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New chair says R.I. Democratic Women’s Caucus to focus on abortion coverage bill, gender and race in schools

On Rhode Island Report podcast, the Rev. Donnie Anderson talks about her experience since coming out as transgender, and details the group’s priorities this year

The Rev. Donnie Anderson has been elected chair of the Rhode Island Democratic Women's Caucus.Megan Hall

PROVIDENCE — On the Rhode Island Report podcast, the Rev. Donnie Anderson talked about coming out as a transgender woman in 2018 and being elected as chair of the Rhode Island Democratic Women’s Caucus last week.

Anderson served for 13 years as executive minister of the Rhode Island State Council of Churches and is now a half-time minister at the Pilgrim United Church of Christ in New Bedford, Mass. She didn’t come out as a transgender woman until she was 69 years old.

“For a long time, when I didn’t understand what it was, I just kept thinking, you know, I’ve got to keep this freaky part of me down,” Anderson said. “And then when I found out that, no, this isn’t freaky — this is just who you are.”


While she received “some really horrible reaction,” Anderson said, “it’s important for people to realize here in the state of Rhode Island, I received so much more support than I did hate. But let’s remember, I’m well-educated and financially stable and I’m white, and that makes a huge difference. And so I thank God every night that I live in Rhode Island.”

Anderson said she served on the executive committee of the Rhode Island Democratic Women’s Caucus for two years before becoming chair.

“Not once did any one of those women ever cause me to think that I was anything less than just somebody who ought to be there,” Anderson said. “So if anybody deserves credit for this, it’s those women, because they’re standing true to what they believe.”

The group broke away from the Rhode Island Democratic Party in 2019 amid a bitter dispute over whether the women’s caucus can endorse candidates and raise its own money.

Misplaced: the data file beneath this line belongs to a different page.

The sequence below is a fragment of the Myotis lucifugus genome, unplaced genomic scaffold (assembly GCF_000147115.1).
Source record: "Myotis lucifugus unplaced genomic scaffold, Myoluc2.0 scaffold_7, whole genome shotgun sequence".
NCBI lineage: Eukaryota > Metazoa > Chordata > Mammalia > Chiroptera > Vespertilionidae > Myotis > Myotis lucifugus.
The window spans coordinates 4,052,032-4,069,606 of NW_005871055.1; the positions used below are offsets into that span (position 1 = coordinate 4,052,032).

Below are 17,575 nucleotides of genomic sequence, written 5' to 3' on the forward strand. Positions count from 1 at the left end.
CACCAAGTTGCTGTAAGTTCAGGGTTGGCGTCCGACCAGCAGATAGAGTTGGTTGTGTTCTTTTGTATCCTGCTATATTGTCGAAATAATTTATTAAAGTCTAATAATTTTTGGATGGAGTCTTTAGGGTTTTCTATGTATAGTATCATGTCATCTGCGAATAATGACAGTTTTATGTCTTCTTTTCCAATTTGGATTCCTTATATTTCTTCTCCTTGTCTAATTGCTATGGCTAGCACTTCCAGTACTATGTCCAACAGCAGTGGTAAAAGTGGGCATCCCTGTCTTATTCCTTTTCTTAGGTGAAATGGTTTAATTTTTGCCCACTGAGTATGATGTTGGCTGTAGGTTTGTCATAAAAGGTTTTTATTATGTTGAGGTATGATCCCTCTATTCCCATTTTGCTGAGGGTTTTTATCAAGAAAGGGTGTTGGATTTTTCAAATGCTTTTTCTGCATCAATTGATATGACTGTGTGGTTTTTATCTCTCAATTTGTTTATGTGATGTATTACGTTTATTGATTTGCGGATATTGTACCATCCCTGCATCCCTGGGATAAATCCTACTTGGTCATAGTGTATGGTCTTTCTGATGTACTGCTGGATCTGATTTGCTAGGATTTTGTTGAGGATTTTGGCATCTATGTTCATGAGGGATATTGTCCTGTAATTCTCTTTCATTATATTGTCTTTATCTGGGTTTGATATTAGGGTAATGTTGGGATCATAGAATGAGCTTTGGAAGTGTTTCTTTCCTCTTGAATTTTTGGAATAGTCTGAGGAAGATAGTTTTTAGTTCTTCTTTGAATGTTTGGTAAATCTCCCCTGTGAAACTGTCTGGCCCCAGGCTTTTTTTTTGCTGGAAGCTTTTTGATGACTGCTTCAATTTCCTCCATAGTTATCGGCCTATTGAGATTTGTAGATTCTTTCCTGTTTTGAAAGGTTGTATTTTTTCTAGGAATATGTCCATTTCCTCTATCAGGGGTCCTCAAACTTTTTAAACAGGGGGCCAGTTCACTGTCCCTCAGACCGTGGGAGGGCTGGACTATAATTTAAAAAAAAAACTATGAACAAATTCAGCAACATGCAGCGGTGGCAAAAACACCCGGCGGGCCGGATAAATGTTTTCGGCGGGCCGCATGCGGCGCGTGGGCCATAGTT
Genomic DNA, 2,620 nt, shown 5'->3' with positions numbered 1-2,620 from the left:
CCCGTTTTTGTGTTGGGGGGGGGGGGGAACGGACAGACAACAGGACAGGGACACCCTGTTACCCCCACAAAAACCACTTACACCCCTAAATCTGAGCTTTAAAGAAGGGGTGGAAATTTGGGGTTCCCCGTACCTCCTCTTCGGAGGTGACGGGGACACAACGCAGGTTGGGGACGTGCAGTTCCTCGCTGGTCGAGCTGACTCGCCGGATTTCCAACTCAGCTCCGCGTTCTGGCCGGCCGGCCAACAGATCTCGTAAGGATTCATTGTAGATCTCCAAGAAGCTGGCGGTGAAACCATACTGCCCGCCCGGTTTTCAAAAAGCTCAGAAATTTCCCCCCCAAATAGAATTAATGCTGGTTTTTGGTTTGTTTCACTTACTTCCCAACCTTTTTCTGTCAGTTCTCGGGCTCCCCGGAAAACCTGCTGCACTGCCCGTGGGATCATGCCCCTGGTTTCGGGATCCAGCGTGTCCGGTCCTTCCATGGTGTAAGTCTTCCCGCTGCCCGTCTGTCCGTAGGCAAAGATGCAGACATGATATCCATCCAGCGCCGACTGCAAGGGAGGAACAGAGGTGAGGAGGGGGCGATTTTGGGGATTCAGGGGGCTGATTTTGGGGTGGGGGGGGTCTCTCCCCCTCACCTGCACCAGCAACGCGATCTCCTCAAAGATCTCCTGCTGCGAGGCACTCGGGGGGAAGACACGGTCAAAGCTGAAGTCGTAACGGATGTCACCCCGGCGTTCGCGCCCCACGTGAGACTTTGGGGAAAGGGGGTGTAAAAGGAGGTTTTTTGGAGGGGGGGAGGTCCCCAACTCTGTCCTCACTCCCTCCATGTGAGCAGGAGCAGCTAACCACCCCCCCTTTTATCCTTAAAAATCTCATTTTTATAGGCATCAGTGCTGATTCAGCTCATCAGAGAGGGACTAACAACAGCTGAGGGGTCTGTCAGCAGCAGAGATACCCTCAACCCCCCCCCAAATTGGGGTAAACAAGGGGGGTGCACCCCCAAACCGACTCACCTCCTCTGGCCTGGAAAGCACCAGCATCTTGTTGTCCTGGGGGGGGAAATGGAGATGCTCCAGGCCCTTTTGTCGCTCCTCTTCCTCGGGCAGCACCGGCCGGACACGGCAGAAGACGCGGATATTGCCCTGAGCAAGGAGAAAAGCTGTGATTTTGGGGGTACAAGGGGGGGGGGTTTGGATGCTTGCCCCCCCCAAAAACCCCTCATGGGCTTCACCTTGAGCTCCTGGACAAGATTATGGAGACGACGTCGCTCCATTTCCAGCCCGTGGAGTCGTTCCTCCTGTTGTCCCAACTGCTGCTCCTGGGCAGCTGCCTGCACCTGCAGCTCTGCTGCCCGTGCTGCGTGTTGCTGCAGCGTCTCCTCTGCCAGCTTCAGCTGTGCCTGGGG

Anderson said one of the group’s top priorities now is passage of the Equality in Abortion Coverage Act, which would provide for abortion coverage in the health insurance of Medicaid recipients and state employees.


“In 2019, we passed a law that gave people the right for choice and health regarding abortion,” she said of the Reproductive Privacy Act. “And yet at the same time, we still let stand intentional legislation that denies people who are covered by the state employee health system and people covered by Medicaid, to deny them full abortion health care. And that is something that we’re really working on.”

Anderson said the caucus also plans to weigh in on battles taking place in local school committees and libraries about matters of gender and race.

For example, the group Parents United Rhode Island is asking school committee candidates to pledge to “oppose all efforts to teach our K-12 students any divisive race based or gender based theory and any inappropriate and explicit sexual content” and to support a “RI Parents Bill of Rights.”

“When we talk about denying the existence of non-binary and transgender youth and we say to people in schools, ‘You can’t talk about it, you’ve got to ignore it,’ those students often have nowhere else to go,” Anderson said, “and they feel like it’s hopeless.”

While the attempted suicide rate in the general population is about 4 percent, it’s about 40 percent in the transgender population, and even higher among transgender youth, she said.


“Some people are fortunate enough to be in families that are supportive and care and get their students the care that they need,” Anderson said. “But then there’s a lot of them that are out there alone. And so they have religious people telling them they’re sinful and bad. They have political people putting this out there. And now the schools can’t be there. This also gets applied to libraries.”

In September, protesters called for a library in Cranston to cancel an Independent Women’s Network event about “gender ideology in schools.” Activists want to keep books such as “Gender Queer: A Memoir,” out of libraries.

Anderson said that when she grew up in Cranston, the library did not have books about gender, but now more information is available.

“There are resources for help, but these people want to take the help away,” she said. “It’s like saying there’s someone out there drowning and someone’s ready to throw in a life preserver and they’re saying, ‘No, let’s make a rule: You can’t throw life preservers to that drowning person.’ That’s what they’re doing.”

To get the latest episode each week, follow Rhode Island Report podcast on Apple Podcasts and other podcasting platforms, or listen in the player above.

Edward Fitzpatrick can be reached at edward.fitzpatrick@globe.com. Follow him @FitzProv.